The two issues in the budget that gave the stock market a nasty turn — the missing disinvestment timetable and a gargantuan government borrowing programme — have over the past few days been talked down by the finance minister, Pranab Mukherjee, and his officials. A schedule for the sale of stakes in state-owned enterprises should emerge in four weeks after discussions with the administrative ministries concerned. The government is in talks with its debt manager, the central bank, to frontload borrowings to ease the pressure on interest rates as the economy revives. The stock market sees the wisdom of both moves; it has recovered all its losses of budget day. The equity market has an appetite for a steady stream of public sector issues but the government is not so sure about the bond market and may need some deft footwork to finance a fiscal deficit that is nudging 7 per cent of the GDP.
Though no target has been set, the government can generate upwards of Rs 25,000 crore a year through minority stake sales in the companies it owns, the Economic Survey points out. The temptation to re-route this money into the Consolidated Fund of India will be strong as the season of fiscal profligacy draws to a close, especially because budgetary support to public enterprises shows up as expenditure in the government’s books. As a one-off, increasing the floating stock of 100-odd profitable companies will shore up the fisc by lowering their demands for capital expenditure. Public sector ship-building companies, for instance, have immense order books, they cannot at present raise equity capital from anyone but their owner.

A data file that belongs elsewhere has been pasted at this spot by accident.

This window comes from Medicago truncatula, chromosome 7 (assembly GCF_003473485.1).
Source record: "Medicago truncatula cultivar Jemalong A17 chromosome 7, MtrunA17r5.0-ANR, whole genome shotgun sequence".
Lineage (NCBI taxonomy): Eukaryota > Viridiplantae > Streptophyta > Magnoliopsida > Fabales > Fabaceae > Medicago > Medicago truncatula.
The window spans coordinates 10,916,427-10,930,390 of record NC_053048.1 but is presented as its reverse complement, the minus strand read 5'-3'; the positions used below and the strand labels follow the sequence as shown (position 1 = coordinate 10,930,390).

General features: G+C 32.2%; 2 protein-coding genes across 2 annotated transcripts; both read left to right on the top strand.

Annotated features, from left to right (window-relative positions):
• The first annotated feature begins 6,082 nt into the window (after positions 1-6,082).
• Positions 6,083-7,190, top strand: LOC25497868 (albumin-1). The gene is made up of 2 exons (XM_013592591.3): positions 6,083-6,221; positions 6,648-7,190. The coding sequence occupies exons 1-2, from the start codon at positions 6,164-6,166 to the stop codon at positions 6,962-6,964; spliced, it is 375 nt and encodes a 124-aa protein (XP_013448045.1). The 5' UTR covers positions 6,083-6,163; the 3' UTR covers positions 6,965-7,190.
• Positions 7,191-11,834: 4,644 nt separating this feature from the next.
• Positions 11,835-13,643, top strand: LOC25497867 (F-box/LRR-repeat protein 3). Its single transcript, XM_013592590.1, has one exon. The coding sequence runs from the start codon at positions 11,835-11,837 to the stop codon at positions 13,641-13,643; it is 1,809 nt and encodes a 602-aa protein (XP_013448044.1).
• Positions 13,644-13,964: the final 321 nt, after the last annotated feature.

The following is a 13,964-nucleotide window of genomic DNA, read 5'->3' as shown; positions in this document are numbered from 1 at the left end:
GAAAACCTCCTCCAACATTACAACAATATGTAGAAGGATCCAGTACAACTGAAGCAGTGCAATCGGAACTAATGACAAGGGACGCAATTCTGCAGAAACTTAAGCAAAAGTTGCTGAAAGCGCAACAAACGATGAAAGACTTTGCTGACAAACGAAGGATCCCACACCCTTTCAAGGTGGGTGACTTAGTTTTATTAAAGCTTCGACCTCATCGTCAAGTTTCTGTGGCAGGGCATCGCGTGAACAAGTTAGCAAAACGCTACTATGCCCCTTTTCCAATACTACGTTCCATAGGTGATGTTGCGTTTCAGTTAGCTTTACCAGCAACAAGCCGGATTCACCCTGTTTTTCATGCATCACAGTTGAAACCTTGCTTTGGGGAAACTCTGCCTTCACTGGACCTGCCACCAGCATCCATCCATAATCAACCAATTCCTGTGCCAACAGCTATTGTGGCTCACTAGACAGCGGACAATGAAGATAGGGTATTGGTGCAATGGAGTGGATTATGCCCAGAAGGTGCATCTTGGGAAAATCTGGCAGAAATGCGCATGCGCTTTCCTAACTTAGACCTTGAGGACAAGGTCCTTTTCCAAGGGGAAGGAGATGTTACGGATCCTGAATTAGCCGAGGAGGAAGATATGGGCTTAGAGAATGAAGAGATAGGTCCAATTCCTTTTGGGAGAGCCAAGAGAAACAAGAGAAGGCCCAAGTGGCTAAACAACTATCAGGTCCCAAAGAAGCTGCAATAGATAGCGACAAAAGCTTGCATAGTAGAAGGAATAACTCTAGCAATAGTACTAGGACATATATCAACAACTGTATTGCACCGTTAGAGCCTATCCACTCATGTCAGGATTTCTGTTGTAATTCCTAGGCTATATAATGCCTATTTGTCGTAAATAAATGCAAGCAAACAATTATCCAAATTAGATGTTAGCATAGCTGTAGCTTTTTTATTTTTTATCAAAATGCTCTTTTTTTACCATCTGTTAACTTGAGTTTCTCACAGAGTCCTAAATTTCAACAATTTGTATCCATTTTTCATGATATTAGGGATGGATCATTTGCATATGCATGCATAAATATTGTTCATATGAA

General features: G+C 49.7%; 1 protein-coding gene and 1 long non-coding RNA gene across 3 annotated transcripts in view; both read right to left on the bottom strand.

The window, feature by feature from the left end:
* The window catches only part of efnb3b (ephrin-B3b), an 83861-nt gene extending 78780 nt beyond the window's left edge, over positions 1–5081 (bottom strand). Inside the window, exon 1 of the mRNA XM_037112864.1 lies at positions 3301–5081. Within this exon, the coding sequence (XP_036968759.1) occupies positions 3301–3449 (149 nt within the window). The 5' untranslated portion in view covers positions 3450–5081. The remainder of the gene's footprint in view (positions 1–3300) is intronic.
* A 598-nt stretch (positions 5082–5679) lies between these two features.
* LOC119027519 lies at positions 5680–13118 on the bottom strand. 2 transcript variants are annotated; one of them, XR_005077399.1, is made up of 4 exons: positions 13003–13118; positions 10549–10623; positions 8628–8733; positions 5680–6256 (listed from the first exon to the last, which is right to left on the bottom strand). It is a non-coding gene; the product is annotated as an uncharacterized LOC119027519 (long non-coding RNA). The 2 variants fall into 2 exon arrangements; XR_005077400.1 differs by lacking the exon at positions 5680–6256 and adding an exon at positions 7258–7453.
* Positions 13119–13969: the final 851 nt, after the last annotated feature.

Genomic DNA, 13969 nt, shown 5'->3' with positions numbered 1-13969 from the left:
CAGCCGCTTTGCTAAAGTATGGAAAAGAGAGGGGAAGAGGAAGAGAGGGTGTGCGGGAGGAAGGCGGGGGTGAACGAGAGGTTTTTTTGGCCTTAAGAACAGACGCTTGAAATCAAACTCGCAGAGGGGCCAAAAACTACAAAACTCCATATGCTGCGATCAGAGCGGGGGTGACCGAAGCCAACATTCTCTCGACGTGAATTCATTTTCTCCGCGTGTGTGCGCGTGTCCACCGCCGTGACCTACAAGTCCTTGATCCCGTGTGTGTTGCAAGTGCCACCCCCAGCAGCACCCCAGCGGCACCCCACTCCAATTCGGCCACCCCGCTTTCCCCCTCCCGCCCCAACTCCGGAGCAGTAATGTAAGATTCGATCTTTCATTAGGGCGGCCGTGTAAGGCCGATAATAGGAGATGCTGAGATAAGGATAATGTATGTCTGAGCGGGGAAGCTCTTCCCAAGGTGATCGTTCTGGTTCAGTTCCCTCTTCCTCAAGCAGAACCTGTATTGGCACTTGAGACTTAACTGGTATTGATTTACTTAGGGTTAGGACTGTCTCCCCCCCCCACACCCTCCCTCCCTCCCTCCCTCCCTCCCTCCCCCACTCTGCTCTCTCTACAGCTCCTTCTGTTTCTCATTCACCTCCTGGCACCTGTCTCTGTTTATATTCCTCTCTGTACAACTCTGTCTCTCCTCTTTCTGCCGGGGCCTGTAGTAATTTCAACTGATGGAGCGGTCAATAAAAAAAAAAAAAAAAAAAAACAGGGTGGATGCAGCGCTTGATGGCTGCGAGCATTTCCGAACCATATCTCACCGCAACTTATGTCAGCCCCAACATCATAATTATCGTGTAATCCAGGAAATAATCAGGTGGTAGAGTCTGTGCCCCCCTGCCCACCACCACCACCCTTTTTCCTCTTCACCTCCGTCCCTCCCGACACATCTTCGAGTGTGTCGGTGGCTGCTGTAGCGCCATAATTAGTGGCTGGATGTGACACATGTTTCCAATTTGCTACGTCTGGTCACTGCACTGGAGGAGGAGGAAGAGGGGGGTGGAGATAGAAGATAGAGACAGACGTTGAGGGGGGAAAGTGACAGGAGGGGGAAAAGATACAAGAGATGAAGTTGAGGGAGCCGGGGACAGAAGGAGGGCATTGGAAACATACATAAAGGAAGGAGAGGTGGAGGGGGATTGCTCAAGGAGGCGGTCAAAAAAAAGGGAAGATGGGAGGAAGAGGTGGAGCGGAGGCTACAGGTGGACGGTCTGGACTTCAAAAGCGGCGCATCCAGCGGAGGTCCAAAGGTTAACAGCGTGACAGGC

Purists might argue the disinvestment being undertaken is faux privatisation — the managerial efficiencies built into the latter do not obtain in the former. But public enterprises stand to gain from even minority stake sales. Listing requires quarterly disclosure, a more accountable way of doing business than the annual statements presented by these companies to their single shareholder. The tighter scrutiny of market players, both local and global, imposes a higher discipline in boardrooms and makes political interference a shade less pervasive. The autonomy being considered for the boards of ‘maharatnas’, the big daddies of the public sector like Bhel, NTPC and Sail, is overdue and ought to be accompanied by immediate productivity gains.